In the Resurrection, the human body of Jesus Christ, Our Lord and God, rose glorious from the tomb. It took on a new form and was glorified. No longer held bound by the physical limitations of the human body, Our Lord was able to come forth from the tomb, was able to walk through the walls, was able to appear only to those to whom He wished to appear. As Saint Peter again made very clear, He did not appear to all but only to those who had been chosen beforehand, “by us,” he says, “who ate and drank with Him after He rose from the dead.” He was still human and He remains human for all eternity. But He is also divine. And because in Baptism we have entered into the death and Resurrection of Christ, we know that our bodies will rise from the dead. This body, the one sitting right here in the pew, is going to rise from the dead and it will live for all eternity along with your soul. Now the question, of course, is whether you are going to rise to life or whether you have chosen eternal death. For those who separate themselves from God, they have chosen eternal death, the living dead, because they will rise from the dead; that is, they will rise from physical death. But as the prophet Daniel tells us, they will rise to be an “everlasting horror and disgrace”. But for those who make the choice for Jesus Christ, the prophet Daniel tells us that they will “shine like the stars in the sky”. Saint Paul tells us, “Eye has not seen and ear has not heard nor has it so much as dawned on the imagination of man what God has prepared for those who love Him.”


So when we think in this world about the most joyful thing that we have ever experienced, no matter what it is, the most wonderful thing that has ever happened in your life, it is as nothing in comparison to what God has prepared for us, a mere tiny foreshadowing of the joy and the glory that God has waiting for you. But already you have entered into that spiritually. Just as in Baptism you spiritually entered into the death and the Resurrection of Christ, so now united with Christ – as He has taken our humanity with Him, bringing it out of the tomb and bringing it now into the eternity of Heaven – you, Saint Paul says, are seated with Him. Your humanity has already been translated into eternal life; all that remains is for you to go there physically, but spiritually you are already there in Christ.


That is why Saint Paul tells us that we have to set our sights on Heaven. This is absolutely crucial because we live in a world that tells us this is all there is. We live in an atheistic and pagan society. We live in a world that does not believe in the resurrection from the dead. We live in a world that says, “Live for today because this is all there is. Eat, drink, and be merry for tomorrow we die!” As Christian people, we say, “That is nonsense, heresy!” And we have to reject it. We do not live for this life but for the next because Christ, our Paschal Lamb, has been sacrificed. We have eaten of the Lamb and we have His Blood sprinkled upon our souls so that the Angel of Death will pass over us and we will pass through death into life. The beautiful thing about being members of Jesus Christ is that Our Lord will never ask anything of us that He has not done Himself, and so He tells us in Saint John’s Gospel that where He is we also will be. But we have to follow where He leads. Saint Peter tells us that He has left us an example to follow in His footsteps. And so we know that is what we need to do. We need to follow Him to Calvary, but we need to follow Him through death and into life.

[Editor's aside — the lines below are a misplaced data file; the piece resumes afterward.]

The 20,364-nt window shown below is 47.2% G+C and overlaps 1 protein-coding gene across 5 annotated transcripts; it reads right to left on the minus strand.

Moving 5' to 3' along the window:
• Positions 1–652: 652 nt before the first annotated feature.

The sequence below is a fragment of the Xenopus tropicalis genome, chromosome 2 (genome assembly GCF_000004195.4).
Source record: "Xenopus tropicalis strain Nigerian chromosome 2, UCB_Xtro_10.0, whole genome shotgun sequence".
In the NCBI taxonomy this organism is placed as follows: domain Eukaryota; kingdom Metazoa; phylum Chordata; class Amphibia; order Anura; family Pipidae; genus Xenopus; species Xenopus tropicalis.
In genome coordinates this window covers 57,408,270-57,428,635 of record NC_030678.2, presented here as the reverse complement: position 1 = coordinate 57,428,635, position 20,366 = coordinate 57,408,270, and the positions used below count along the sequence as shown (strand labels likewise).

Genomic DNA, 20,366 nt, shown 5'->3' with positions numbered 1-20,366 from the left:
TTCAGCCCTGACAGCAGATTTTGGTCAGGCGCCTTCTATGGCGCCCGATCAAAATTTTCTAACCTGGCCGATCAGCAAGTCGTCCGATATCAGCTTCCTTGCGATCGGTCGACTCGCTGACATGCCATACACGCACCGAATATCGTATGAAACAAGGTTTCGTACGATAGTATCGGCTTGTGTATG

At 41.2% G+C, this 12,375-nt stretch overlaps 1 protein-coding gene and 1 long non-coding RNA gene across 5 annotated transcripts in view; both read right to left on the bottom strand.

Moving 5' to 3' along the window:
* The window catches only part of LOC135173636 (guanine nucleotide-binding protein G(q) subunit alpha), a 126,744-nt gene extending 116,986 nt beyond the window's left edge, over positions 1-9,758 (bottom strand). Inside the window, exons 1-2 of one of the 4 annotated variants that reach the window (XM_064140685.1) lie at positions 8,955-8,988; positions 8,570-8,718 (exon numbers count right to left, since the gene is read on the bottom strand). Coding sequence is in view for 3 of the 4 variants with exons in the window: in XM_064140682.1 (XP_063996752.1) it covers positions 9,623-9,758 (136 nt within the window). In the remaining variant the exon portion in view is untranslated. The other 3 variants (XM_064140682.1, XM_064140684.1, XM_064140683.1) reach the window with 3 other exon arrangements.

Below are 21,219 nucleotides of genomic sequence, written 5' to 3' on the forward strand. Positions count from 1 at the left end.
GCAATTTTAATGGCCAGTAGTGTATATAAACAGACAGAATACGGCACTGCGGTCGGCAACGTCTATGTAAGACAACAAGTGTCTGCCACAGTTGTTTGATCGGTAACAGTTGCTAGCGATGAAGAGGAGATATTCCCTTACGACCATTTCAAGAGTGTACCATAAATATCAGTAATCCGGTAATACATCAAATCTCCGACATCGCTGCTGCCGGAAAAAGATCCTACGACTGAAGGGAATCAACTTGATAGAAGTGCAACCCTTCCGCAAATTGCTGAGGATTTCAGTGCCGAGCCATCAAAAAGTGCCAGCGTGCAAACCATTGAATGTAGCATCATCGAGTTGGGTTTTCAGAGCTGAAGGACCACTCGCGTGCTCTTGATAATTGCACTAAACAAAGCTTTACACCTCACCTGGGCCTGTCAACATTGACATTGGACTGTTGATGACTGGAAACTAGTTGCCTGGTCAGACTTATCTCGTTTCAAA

For us, life does not end at the moment that the physical body dies because we know that the soul will live on forever. The soul goes immediately at the moment of death to its judgment, but we also know that the body will rise from the grave, that our souls will be reunited with our bodies and our bodies will be reanimated but with a glorified soul. Our bodies will be like the risen body of Jesus Christ, no longer held bound by the physical limitations which we have here, no longer subject to sickness, to weakness, to fatigue, to suffering, to any of the physical problems that we have. Our glorified bodies, then, will be translated into Heaven where they will be united with God for eternity and where no torment will touch them and every tear will be wiped away.


That is what we celebrate today in Jesus Christ. Yet it is not Christ alone, but all of those who are united with Him. And so as we share in the death of Christ, as we share in the suffering of Christ, so too God holds out for each one of us a share in the glory of Christ. We simply need to choose Him – to set our sights on Heaven where Christ is already seated at God’s right hand and you are seated there with Him in glory – so that when Christ your life appears in glory, you will appear with Him. And then for all eternity, united with Christ and sharing in His Resurrection, you will glorify God in the glory of your resurrected body. In the new and glorified existence which you will live, you will share in the victory over sin and death with Christ and glorify God forever.



*  This text was transcribed from the audio recording of a homily by Father Robert Altier with minimal editing.